Since, ahem, I’ve been published as a guest blogger on Brevity.Com today, I don’t need to come up with anything new. please check it out at
My coffee this morning is in the “Write Like a Motherfucker” mug that my friend that I’m jealous of got me from the last writer’s conference we went to, before this one. It was a gift and she gave me a gift because she did not know yet what a horrible person I am. I either write like a motherfucker or not at all. Because we are all going to die. But I am getting ahead of myself.
I will spend this morning writing for my blog that nobody reads. See where this is going?
I have been having a small, personal festival over the past week. A pity party we might call it at work. I work with addicts and we toss around phrases like that all the time. Usually I hate them, the phrases that is, I love the addicts. They are my tribe and I can help them with my expertise, my script pad, my humor, my success stories. I am at least competent there. I teach them Cognitive Behavioral Therapy, “CBT”. And like the Paul Simon song “Rewrite” or the Vivian Gornick book about situations and stories, just change your story line, man, and you’ll feel just fine. How’s that going for you, I ask myself. Not so hot, I answer, as the list of complaints against the self rolls merrily along.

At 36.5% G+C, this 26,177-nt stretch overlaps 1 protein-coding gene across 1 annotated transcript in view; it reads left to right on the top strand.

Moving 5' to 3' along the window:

“You self actualized too early,” a old boyfriend cited Maslow to me in 1975. He looked just like Woody Allen, I swear, which was pretty cool back then. “It’s a set up.” I didn’t know any better, and my first career as a clay artist came easy, every gallery I approached wanted my stuff, I sold every piece I made, they clamored for more, and I ended up with vases in the permanent collection of American Craft at the Smithsonian. Then I went to a hotshot university for a nursing degree, won awards, got a free Master’s Degree, great jobs doing good work, and as much as I complain now, “poor me I did 45 hours of work in three days…” well that means I get four days off to write! It’s not that I didn’t learn my craft (one morning I threw 500 one-handed bowls, Japanese style, on the potters wheel and would not let myself keep a single one, I suffered harshly through Organic chemistry and worse through Research methods) but at least I was in charge of where it was all going. Even my sobriety came easy. I just stopped drinking. Yeah the withdrawals could have been life-threatening, but I didn’t know it then. I even cold-turkeyed cigarettes after smoking a pack a day of Marlboros since the age of 13. I am a lucky girl. One might say determined. Yes, that too.